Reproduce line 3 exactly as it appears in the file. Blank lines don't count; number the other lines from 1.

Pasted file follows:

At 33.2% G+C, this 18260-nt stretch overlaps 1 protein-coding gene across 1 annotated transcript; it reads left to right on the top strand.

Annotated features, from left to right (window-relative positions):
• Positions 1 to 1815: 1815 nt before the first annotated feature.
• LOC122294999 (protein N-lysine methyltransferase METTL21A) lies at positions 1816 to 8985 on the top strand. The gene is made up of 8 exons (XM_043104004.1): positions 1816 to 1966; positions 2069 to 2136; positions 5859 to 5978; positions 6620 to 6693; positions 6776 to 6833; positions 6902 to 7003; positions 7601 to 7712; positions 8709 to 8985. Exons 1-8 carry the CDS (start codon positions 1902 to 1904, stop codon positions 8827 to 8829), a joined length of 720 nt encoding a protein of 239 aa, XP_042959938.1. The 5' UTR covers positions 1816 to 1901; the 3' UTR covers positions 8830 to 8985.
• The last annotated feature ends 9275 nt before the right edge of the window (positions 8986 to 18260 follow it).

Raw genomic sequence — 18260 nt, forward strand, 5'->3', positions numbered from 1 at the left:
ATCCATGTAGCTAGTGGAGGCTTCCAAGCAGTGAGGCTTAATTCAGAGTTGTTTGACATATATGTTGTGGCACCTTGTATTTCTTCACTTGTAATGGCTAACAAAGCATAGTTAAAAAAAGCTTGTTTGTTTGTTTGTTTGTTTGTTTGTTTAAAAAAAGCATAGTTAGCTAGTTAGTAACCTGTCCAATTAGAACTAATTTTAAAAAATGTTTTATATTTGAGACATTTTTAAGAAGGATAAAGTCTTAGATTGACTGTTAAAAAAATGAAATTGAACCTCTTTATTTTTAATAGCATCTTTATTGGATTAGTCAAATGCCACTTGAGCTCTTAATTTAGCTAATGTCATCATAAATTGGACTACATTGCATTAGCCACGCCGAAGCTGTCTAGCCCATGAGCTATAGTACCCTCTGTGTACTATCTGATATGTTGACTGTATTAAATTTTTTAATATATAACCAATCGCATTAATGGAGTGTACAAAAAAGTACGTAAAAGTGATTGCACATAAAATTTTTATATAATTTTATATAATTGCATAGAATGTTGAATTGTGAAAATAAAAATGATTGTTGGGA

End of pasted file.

• Positions 1 to 1815: 1815 nt before the first annotated feature.